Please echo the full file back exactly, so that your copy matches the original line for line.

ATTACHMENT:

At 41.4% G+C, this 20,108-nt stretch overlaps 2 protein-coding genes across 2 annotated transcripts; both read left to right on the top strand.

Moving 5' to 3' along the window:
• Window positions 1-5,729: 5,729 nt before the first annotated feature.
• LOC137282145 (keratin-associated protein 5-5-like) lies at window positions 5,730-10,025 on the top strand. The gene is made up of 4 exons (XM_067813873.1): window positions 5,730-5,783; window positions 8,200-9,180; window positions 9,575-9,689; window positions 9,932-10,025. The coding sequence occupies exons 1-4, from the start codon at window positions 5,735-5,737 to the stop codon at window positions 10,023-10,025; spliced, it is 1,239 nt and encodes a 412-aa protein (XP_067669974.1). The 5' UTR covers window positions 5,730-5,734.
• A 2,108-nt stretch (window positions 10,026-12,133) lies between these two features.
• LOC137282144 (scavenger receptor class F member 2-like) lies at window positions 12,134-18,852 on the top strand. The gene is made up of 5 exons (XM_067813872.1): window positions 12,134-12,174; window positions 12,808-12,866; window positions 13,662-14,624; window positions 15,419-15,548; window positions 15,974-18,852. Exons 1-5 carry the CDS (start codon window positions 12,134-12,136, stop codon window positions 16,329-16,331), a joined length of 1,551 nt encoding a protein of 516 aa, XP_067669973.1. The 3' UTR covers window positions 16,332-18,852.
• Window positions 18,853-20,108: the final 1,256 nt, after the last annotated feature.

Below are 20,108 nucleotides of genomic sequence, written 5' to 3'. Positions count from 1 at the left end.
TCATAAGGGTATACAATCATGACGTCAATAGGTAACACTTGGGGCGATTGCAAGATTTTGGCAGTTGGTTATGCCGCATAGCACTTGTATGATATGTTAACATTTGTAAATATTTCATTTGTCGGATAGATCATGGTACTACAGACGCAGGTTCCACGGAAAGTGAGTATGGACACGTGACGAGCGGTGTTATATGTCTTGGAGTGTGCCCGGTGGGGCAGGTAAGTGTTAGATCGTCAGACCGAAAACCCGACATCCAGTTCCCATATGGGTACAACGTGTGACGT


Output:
At 41.4% G+C, this 20,108-nt stretch overlaps 2 protein-coding genes across 2 annotated transcripts; both read left to right on the top strand.

Moving 5' to 3' along the window:
• Window positions 1-5,729: 5,729 nt before the first annotated feature.
• LOC137282145 (keratin-associated protein 5-5-like) lies at window positions 5,730-10,025 on the top strand. The gene is made up of 4 exons (XM_067813873.1): window positions 5,730-5,783; window positions 8,200-9,180; window positions 9,575-9,689; window positions 9,932-10,025. The coding sequence occupies exons 1-4, from the start codon at window positions 5,735-5,737 to the stop codon at window positions 10,023-10,025; spliced, it is 1,239 nt and encodes a 412-aa protein (XP_067669974.1). The 5' UTR covers window positions 5,730-5,734.
• A 2,108-nt stretch (window positions 10,026-12,133) lies between these two features.
• LOC137282144 (scavenger receptor class F member 2-like) lies at window positions 12,134-18,852 on the top strand. The gene is made up of 5 exons (XM_067813872.1): window positions 12,134-12,174; window positions 12,808-12,866; window positions 13,662-14,624; window positions 15,419-15,548; window positions 15,974-18,852. Exons 1-5 carry the CDS (start codon window positions 12,134-12,136, stop codon window positions 16,329-16,331), a joined length of 1,551 nt encoding a protein of 516 aa, XP_067669973.1. The 3' UTR covers window positions 16,332-18,852.
• Window positions 18,853-20,108: the final 1,256 nt, after the last annotated feature.

Below are 20,108 nucleotides of genomic sequence, written 5' to 3'. Positions count from 1 at the left end.
TCATAAGGGTATACAATCATGACGTCAATAGGTAACACTTGGGGCGATTGCAAGATTTTGGCAGTTGGTTATGCCGCATAGCACTTGTATGATATGTTAACATTTGTAAATATTTCATTTGTCGGATAGATCATGGTACTACAGACGCAGGTTCCACGGAAAGTGAGTATGGACACGTGACGAGCGGTGTTATATGTCTTGGAGTGTGCCCGGTGGGGCAGGTAAGTGTTAGATCGTCAGACCGAAAACCCGACATCCAGTTCCCATATGGGTACAACGTGTGACGT